Delirium Tremens (DTS)
DELIRIUM TREMENS (DTS)
This clinical disorder is a Delirium that occurs after abrupt cessation of, or reduction in, Alcohol consumption in an individual who has been a heavy drinker for many years. It represents the most severe form of the alcohol Withdrawal state and is not very common. It is associated, however, with a significant mortality rate of those who develop it (10-15%), if left untreated.
Typically, the delirium sets in forty-eight to seventy-two hours after the last drink or after reduction in drinking. The course of illness is generally short, lasting, in most cases, two to three days. The disorder becomes significantly more life threatening if there is concurrent physical illness, such as liver failure, infection, or trauma.
Clinical signs and symptoms are the same ones that are characteristic of a delirium and include disorientation, fluctuating levels of consciousness, vivid hallucinations, delusions, agitation, fever, elevated blood pressure, rapid pulse, sweating, and tremor. The delirium may at times be preceded by a withdrawal seizure. Close monitoring and medical treatment in a hospital setting are required.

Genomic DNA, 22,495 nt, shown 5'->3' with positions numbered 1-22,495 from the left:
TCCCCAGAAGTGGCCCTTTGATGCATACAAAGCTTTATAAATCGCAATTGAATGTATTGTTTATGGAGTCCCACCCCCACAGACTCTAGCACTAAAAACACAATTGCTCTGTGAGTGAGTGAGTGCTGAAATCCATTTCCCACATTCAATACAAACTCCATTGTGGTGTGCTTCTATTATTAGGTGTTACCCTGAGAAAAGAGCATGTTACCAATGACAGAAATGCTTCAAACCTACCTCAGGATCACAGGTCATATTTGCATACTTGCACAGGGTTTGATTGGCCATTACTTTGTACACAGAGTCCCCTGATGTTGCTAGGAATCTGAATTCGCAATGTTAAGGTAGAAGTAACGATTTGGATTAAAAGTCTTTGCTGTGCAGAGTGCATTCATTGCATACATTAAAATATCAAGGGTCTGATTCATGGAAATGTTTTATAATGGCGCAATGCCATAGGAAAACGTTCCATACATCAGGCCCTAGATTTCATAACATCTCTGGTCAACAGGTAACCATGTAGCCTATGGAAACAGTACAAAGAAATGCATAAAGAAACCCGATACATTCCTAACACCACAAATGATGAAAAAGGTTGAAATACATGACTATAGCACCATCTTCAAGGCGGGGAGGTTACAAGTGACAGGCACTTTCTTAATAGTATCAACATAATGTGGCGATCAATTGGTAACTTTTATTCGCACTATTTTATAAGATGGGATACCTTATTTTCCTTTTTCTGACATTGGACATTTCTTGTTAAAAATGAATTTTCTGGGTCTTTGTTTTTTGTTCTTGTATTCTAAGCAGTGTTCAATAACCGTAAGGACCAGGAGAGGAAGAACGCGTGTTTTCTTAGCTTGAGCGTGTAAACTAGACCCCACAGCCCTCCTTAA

(See also: Withdrawal: Alcohol )
Goodwin, D. W. (1989). Alcoholism. In H. I. Kaplan &B. J. Sadock (Eds.), Comprehensive textbook of psychiatry, 5th ed., vol. 1. Baltimore: Williams & Wilkins.
Plum, F., & Posner, J. B. (1980). The diagnosis of stupor and coma, 3rd ed. Philadelphia: Davis.
delirium tremens (trē´mənz, trĕm´ənz), hallucinatory episodes that may occur during withdrawal from chronic alcoholism, popularly known as the DTs. An episode of delirium tremens is usually preceded by disturbed sleep and irritability, and generally takes several days to develop. The patient may experience sweating and increases in heart rate and body temperature, as well as hallucinations, tremors, and convulsions. In severe cases, delirium tremens may lead to hypothermia, cardiovascular collapse, and death. Delirium tremens can be treated, and even prevented, by the injection of fairly large doses of glucose, thiamine (vitamin B1), and insulin, and the continued administration of fluids (sodium chloride and sodium lactate) and the B vitamins. The condition is related to the abrupt drop in blood alcohol level after drinking ceases. Tranquilizers, sedatives, and anticonvulsants are also used in treatment.